The International Air Transport Association (IATA) wants to achieve 56 percent global e-AWB penetration by December 2016. As of April 2016, the status is 38.3 percent. To facilitate 100 percent adoption and improve e-AWB readiness among stakeholders, the IATA and the community have launched the eAWB360 program. eAWB360 is a call to action campaign that consists of communication and engagement activities at selected airports around the world. The campaign is aligned with the three pillars of e-AWB: use of a Single Process, common SOP, and joint communication.

 

The second phase of eAWB360 has started in North America. One of the five participating airports in the United States is Chicago O‘Hare International Airport (ORD). Chicago is the number one e-AWB city in the U.S. by e-AWB volume, and it is an important hub for carriers, handling agents and freight forwarders. Starting in August, participating airlines at Chicago ORD are going to use export e-AWB for all destinations.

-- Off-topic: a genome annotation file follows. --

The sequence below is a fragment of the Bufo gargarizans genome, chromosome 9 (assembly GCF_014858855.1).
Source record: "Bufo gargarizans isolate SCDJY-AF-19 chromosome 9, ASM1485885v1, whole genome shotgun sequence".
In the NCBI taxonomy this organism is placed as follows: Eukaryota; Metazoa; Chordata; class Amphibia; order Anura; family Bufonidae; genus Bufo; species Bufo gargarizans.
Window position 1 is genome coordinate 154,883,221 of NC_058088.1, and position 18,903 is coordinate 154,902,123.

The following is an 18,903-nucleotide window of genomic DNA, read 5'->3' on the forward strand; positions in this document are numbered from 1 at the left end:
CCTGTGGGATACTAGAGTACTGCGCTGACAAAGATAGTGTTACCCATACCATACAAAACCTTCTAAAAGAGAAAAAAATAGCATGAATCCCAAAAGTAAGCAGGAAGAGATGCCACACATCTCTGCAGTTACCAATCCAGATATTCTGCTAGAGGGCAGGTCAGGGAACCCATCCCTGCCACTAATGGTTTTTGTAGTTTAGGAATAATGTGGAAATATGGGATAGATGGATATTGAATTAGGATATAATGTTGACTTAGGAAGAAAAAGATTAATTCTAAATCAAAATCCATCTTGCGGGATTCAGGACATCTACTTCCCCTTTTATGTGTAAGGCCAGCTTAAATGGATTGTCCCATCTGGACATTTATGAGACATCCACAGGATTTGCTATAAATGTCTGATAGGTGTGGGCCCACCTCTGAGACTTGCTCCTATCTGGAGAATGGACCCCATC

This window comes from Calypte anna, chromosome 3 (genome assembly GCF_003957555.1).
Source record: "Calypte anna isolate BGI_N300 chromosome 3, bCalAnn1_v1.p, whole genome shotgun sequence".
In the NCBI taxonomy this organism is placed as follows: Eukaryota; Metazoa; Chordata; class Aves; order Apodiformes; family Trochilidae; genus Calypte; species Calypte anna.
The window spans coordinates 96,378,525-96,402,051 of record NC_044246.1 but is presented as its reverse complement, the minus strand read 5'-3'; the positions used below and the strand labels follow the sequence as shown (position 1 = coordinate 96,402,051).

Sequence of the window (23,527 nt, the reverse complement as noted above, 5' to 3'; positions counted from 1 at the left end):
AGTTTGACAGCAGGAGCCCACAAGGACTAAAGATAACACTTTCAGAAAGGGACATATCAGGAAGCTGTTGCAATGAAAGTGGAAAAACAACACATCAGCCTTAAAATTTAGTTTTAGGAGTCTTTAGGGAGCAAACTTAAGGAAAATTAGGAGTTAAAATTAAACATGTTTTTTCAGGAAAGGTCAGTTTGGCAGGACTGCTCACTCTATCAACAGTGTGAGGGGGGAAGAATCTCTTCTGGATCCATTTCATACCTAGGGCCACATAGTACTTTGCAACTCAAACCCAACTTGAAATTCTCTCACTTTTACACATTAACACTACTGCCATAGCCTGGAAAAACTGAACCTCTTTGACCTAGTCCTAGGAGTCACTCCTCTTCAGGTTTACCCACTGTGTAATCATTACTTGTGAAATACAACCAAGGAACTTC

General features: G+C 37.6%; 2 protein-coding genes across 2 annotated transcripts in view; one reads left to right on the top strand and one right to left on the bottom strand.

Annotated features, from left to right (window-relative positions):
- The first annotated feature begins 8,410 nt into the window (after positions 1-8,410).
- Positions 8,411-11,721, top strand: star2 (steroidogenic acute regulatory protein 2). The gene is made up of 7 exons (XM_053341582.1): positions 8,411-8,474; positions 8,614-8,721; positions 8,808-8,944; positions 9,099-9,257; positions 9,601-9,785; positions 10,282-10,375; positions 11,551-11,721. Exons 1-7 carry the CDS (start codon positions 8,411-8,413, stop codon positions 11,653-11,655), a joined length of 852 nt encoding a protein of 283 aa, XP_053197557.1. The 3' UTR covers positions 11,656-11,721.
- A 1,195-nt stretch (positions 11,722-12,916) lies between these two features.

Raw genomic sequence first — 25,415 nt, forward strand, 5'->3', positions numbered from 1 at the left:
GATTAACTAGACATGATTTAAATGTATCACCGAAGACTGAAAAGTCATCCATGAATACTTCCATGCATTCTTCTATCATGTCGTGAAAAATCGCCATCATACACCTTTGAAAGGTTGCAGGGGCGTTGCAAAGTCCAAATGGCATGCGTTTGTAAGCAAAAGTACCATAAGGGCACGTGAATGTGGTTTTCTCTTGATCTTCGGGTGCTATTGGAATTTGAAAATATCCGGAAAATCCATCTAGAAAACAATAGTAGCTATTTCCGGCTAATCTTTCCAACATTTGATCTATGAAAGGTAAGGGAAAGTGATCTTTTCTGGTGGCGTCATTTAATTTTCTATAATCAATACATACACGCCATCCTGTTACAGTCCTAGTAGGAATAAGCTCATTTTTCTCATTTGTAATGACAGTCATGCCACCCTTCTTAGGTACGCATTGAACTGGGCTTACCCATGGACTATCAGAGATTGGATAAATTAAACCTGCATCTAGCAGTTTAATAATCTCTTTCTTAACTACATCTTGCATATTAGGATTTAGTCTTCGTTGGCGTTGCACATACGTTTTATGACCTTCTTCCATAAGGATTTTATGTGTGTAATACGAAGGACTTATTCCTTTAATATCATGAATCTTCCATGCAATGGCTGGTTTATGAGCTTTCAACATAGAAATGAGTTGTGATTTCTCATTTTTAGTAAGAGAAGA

Lufthansa Cargo is one of the early adopters of e-AWB at Chicago ORD and a major driver of paperless cargo handling globally. Lufthansa’s local team and the e-AWB Rollout Team worked together to develop and implement the necessary process changes to prepare for e-AWB and Single Process. Customers were also approached to begin or increase the use of e-AWB.

 

There are 13 participating airlines in ORD:

 

American Airlines (AA)

Air Canada (AC)

Air France (AF)

China Airlines (CI)

Cathay Pacific CX)

Delta Airlines (DL)

Korean Air (KE)

KLM (KL)

Lufthansa Cargo (LH)

Swiss (LX)

Qatar Airways (QR)

Saudi Arabian Airlines (SV)

United Airlines (UA)

 

Electronic Air Waybill Event Details

 

The eAWB360 event at ORD aims to educate the air cargo community on e-AWB, Single Process, standard operating procedures, and what to expect with the roll out. Stakeholders that are unfamiliar with e-AWB are encouraged to attend the half-day training to learn how e-AWB works, how to prepare for e-AWB, and determine whether your business or software provider can transmit e-AWB data to carriers.